It seems reasonable to expect that private road owners would require some kind of visible identification, but in principle it is a decision that should not be left to the state. However, if we are to have a state-run road network, with accompanying license plates, why compound the error with specialty plates? Why should a government make a license plate a forum for any statement whatsoever?

This goes for relatively innocuous college loyalty plates, tags advocating wildlife preservation, and tags advertising the Sons of Confederate Veterans or the CSS Hunley restoration. Advertising of any private-sector good or service (which, for classical liberals, means almost all advertising) should be carried out in the private sector. Allowing the license plate to become a soapbox for statements on political or ethical issues is at least foolhardy, and at most a dangerous precedent.

Any time the state provides a forum for any speech, advertising or otherwise, the state invites controversy. The specious presumption that everyone would regard "Choose Life" as an uncontroversial slogan is of a kind with the idea that prayer or reading of the Bible in government schools would be universally acceptable. One of my favorite theologians, J. Gresham Machen, asserted that he was "just about as strongly opposed to the reading of the Bible in state-controlled schools as any atheist could be."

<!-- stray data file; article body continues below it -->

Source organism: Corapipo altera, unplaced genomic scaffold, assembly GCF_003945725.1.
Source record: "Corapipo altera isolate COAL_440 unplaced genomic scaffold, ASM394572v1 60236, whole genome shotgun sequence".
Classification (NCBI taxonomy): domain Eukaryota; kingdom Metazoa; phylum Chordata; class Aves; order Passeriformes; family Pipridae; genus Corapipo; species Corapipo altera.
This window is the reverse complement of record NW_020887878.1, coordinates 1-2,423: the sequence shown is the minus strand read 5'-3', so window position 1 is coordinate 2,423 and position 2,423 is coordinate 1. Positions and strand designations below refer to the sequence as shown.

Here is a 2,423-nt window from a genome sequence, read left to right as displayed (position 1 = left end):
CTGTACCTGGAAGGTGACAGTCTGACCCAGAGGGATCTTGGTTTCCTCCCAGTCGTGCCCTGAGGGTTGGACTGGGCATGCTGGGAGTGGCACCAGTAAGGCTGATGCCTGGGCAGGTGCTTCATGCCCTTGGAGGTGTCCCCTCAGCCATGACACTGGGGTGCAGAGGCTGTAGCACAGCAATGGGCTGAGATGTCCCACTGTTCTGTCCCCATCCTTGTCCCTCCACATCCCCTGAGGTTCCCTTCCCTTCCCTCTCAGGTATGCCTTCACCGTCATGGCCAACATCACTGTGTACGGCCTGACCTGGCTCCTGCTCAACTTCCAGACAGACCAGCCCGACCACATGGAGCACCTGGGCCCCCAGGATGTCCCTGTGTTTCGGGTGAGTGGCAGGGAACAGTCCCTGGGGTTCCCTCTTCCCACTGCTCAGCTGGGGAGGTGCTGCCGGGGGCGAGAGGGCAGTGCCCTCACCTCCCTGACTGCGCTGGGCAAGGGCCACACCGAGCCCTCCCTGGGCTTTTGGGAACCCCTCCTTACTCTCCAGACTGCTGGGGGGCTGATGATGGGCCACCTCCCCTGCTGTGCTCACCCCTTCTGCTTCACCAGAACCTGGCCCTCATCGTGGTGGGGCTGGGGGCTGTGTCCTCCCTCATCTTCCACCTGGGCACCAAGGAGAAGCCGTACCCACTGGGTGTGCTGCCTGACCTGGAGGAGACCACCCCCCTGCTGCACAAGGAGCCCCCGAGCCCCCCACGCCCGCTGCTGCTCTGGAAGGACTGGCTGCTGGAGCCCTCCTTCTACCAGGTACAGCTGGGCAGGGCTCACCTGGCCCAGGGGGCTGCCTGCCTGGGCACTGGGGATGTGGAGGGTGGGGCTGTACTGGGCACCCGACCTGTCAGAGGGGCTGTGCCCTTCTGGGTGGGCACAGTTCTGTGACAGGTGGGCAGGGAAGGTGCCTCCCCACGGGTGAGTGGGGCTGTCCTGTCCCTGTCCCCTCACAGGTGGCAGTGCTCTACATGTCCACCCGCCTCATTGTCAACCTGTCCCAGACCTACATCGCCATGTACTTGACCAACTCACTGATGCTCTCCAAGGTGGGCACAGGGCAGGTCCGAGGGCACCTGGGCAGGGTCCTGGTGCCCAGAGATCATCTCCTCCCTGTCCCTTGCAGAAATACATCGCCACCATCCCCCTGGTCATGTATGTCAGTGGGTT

Machen's goal was to protect Christianity from the garbled interpretation that the state was bound to attach to such a reading. He recognized that a state cannot maintain its supposed neutrality with respect to the Bible, when even the choice of selections or the context in which it is read would introduce misperceptions about its veracity or meaning. Better that the state not get into the business of providing platforms for any speech.